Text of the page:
Newspapers Don't Account For All MTA Track Problems
Last week the Metropolitan Transportation Authority released a report that blamed floods that crippled the subways in September 2004 on the free newspapers that are handed out in some subway stations. According to the report, riders and distributors alike litter the tracks with their discarded reading material. The papers block outlet grates and the trapped water eventually covers the tracks, halting train traffic.
In February of this year, the MTA released another report. This one blamed free newspapers for a rise in subway track fires. That particular report flies in the face of the MTA's own statistics, which indicate that incidents of track fires have actually decreased in number.
The MTA's willingness to tailor the facts to fit its attitude on a particular problem is disturbing-especially so when a report by the MTA inspector general concluded that the flooding was due to poor maintenance on the part of the MTA itself. A nonprofit riders' advocate group concurred, saying that the MTA's failure to augment its cleaning staff at a time when ridership has reached the highest levels in the system's history was the true cause of the flooding problem.
We tend to side with the MTA inspector general and the advocacy group. That the subway cars and the tracks they roll on are dirtier now than they have been in several years past is not due entirely to the fact that more people are riding the trains. However, there is some truth to the MTA's assertions. Yes, there is more litter on the tracks-and on the platforms and the stairways and the underground passageways that the traveling public uses every day. But MTA officials use faulty logic when they attribute floods and fires to the free newspapers alone.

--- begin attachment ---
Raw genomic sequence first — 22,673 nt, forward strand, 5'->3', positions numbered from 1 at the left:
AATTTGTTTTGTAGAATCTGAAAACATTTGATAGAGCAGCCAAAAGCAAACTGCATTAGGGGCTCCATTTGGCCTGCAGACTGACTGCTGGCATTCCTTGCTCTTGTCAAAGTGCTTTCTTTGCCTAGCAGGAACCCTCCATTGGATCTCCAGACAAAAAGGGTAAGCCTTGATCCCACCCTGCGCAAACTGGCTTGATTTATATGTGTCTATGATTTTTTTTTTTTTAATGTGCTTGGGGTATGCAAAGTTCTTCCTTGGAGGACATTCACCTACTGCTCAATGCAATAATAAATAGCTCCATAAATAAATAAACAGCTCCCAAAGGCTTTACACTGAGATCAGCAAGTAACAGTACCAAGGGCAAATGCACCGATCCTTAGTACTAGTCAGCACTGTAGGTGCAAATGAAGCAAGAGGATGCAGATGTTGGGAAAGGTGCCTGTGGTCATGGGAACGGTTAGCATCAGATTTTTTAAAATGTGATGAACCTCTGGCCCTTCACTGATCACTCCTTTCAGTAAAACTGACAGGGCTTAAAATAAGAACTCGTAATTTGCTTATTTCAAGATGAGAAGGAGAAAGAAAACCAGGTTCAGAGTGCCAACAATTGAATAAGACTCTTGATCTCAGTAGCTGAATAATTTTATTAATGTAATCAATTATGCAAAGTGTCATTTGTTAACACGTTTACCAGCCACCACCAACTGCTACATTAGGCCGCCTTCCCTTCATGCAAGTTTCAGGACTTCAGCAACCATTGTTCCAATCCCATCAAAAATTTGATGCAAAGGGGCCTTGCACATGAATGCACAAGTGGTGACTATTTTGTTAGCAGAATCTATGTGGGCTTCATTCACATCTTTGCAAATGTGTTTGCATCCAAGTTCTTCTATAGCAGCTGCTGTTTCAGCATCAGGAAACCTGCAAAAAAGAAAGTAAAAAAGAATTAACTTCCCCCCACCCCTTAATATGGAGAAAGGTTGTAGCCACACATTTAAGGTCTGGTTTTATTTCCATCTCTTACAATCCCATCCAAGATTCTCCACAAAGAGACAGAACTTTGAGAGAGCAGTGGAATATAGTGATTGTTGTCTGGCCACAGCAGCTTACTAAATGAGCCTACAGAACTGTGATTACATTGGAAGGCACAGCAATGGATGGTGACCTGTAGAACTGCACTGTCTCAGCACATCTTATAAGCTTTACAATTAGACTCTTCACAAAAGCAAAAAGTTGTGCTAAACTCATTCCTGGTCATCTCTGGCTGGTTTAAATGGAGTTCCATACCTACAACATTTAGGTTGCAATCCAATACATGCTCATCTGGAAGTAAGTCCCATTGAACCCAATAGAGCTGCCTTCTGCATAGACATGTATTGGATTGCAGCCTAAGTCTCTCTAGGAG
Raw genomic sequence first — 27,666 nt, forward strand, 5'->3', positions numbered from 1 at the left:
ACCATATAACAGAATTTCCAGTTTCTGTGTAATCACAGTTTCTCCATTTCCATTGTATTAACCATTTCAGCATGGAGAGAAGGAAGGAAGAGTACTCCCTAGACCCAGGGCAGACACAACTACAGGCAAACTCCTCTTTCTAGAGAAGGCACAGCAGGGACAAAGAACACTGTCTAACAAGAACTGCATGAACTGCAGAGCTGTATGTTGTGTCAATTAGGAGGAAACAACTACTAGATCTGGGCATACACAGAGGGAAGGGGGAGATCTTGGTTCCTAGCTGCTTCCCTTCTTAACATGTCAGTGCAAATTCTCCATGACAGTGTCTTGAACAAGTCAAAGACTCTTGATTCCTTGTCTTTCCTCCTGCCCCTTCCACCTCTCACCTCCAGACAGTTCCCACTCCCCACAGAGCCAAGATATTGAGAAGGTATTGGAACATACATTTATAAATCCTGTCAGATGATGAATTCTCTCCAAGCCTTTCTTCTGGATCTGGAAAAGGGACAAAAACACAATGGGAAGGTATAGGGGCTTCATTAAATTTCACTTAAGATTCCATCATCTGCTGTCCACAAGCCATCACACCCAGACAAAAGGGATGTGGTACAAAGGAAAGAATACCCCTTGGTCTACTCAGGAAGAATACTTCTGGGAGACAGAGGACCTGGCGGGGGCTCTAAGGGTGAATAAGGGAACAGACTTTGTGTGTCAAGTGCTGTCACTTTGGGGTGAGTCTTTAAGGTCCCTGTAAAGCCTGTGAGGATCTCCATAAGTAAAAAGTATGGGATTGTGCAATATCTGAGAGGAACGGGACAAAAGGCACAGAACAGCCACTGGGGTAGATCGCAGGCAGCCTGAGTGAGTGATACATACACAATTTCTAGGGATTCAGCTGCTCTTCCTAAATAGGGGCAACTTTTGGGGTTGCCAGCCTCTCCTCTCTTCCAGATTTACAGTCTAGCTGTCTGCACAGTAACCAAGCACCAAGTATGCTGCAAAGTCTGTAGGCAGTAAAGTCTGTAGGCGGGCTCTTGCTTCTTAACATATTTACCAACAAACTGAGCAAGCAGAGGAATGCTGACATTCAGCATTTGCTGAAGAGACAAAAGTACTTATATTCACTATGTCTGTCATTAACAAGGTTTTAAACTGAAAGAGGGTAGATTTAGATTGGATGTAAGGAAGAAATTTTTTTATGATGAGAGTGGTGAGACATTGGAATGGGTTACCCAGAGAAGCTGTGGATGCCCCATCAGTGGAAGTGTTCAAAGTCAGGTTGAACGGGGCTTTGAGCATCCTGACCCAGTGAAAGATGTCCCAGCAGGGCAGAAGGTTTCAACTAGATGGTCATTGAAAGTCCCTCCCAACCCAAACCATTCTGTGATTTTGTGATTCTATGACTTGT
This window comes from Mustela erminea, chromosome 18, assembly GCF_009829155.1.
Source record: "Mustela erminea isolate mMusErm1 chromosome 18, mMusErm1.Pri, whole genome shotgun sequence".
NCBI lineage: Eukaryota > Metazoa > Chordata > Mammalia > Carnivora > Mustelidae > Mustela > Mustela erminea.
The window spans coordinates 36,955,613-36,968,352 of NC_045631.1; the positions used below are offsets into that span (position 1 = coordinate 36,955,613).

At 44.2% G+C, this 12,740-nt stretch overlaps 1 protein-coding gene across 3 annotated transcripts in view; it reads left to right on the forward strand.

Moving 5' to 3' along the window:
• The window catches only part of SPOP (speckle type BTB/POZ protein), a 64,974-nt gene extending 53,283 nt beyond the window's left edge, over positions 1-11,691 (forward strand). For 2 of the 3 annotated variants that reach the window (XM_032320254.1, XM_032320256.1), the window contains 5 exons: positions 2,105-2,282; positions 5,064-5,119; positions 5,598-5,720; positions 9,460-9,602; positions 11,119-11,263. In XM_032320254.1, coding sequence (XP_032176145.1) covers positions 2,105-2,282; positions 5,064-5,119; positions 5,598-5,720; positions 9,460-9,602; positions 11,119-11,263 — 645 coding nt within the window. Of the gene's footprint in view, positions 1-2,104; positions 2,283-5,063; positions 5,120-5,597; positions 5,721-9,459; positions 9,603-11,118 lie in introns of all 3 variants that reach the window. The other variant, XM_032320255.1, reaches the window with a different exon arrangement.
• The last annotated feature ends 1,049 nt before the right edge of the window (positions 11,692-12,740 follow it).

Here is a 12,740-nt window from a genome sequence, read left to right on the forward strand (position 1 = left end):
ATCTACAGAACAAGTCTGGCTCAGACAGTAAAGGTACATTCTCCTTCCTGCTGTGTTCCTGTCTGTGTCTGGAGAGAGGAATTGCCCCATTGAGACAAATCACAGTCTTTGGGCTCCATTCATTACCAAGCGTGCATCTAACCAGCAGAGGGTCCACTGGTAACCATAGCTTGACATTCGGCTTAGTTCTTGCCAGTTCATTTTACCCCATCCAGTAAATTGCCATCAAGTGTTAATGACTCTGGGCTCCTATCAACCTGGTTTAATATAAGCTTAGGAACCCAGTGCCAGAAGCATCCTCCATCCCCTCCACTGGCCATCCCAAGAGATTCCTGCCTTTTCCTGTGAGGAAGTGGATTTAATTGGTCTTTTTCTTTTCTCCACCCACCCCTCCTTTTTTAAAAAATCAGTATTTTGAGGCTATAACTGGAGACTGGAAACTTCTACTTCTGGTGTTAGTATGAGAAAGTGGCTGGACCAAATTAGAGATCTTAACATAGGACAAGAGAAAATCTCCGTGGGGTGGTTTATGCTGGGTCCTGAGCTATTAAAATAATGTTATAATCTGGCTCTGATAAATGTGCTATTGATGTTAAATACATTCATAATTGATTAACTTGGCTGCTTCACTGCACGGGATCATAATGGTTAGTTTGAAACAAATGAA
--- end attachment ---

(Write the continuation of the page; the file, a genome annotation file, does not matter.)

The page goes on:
In our neighborhood, free dailies in several languages are put in distribution boxes, rather than handed out to passersby. And as far as we can see, readers of the Gazette-and, indeed, of other weeklies that are published in the borough-behave responsibly and with consideration for their neighbors throughout the city. We have never seen a discarded copy of this newspaper littering a platform or blocking a grate in a subway track bed. Our readers pick up after themselves, and for this we applaud them and thank them for their opinion that this newspaper warrants proper disposal.
It should be apparent to everyone, including MTA upper echelons, that the subway fire and flooding problems do not lie with the newspapers, but with the people who read them and then can't be bothered to walk five feet to a subway garbage receptacle. Do these people act that way in their own homes? If they don't, why don't they feel that the city's public spaces deserve the same consideration they give their living rooms (or wherever they read the paper)? If there are no trash baskets on a subway platform, what's the problem in taking the paper along to one's destination, whatever it is, and discarding the paper in that area?
The discarded free newspapers in the subways may not have been the cause of the flooding problem, but they certainly don't make the system any more aesthetically pleasing. We urge all those who supplement the information they get from this newspaper with a free daily to dispose of said daily in a responsible and considerate manner. The subways of New York City can't be rendered surgically sterile, but that's no reason to carpet them with free daily papers, gum wrappers, empty cigarette wrappers and other assorted impedimenta. We all know better. Let's act that way.